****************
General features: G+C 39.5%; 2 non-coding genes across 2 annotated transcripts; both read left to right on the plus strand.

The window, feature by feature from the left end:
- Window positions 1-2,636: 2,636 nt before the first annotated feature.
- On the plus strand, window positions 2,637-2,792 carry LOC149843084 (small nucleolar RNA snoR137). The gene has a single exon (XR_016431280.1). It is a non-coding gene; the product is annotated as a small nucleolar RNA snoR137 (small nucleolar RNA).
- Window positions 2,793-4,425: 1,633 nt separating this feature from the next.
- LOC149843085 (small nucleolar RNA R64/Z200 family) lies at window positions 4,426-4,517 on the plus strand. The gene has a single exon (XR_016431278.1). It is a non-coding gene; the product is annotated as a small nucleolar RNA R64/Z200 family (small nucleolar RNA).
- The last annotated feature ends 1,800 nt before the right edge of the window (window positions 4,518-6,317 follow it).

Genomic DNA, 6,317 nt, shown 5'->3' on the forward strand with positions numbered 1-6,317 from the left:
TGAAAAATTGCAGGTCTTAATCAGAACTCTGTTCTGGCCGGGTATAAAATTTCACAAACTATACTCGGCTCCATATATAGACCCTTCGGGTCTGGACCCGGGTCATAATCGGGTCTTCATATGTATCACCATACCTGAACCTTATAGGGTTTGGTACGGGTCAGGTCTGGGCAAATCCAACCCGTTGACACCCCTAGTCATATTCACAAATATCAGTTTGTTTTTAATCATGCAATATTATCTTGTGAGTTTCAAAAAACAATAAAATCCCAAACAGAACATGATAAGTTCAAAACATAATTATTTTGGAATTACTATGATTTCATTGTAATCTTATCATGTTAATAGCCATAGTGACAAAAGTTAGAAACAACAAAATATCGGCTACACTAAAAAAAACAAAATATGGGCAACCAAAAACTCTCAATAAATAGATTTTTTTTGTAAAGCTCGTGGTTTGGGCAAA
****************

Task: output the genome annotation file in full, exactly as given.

General features: G+C 39.5%; 2 non-coding genes across 2 annotated transcripts; both read left to right on the plus strand.

The window, feature by feature from the left end:
- Window positions 1-2,636: 2,636 nt before the first annotated feature.
- On the plus strand, window positions 2,637-2,792 carry LOC149843084 (small nucleolar RNA snoR137). The gene has a single exon (XR_016431280.1). It is a non-coding gene; the product is annotated as a small nucleolar RNA snoR137 (small nucleolar RNA).
- Window positions 2,793-4,425: 1,633 nt separating this feature from the next.
- LOC149843085 (small nucleolar RNA R64/Z200 family) lies at window positions 4,426-4,517 on the plus strand. The gene has a single exon (XR_016431278.1). It is a non-coding gene; the product is annotated as a small nucleolar RNA R64/Z200 family (small nucleolar RNA).
- The last annotated feature ends 1,800 nt before the right edge of the window (window positions 4,518-6,317 follow it).

Genomic DNA, 6,317 nt, shown 5'->3' on the forward strand with positions numbered 1-6,317 from the left:
TGAAAAATTGCAGGTCTTAATCAGAACTCTGTTCTGGCCGGGTATAAAATTTCACAAACTATACTCGGCTCCATATATAGACCCTTCGGGTCTGGACCCGGGTCATAATCGGGTCTTCATATGTATCACCATACCTGAACCTTATAGGGTTTGGTACGGGTCAGGTCTGGGCAAATCCAACCCGTTGACACCCCTAGTCATATTCACAAATATCAGTTTGTTTTTAATCATGCAATATTATCTTGTGAGTTTCAAAAAACAATAAAATCCCAAACAGAACATGATAAGTTCAAAACATAATTATTTTGGAATTACTATGATTTCATTGTAATCTTATCATGTTAATAGCCATAGTGACAAAAGTTAGAAACAACAAAATATCGGCTACACTAAAAAAAACAAAATATGGGCAACCAAAAACTCTCAATAAATAGATTTTTTTTGTAAAGCTCGTGGTTTGGGCAAA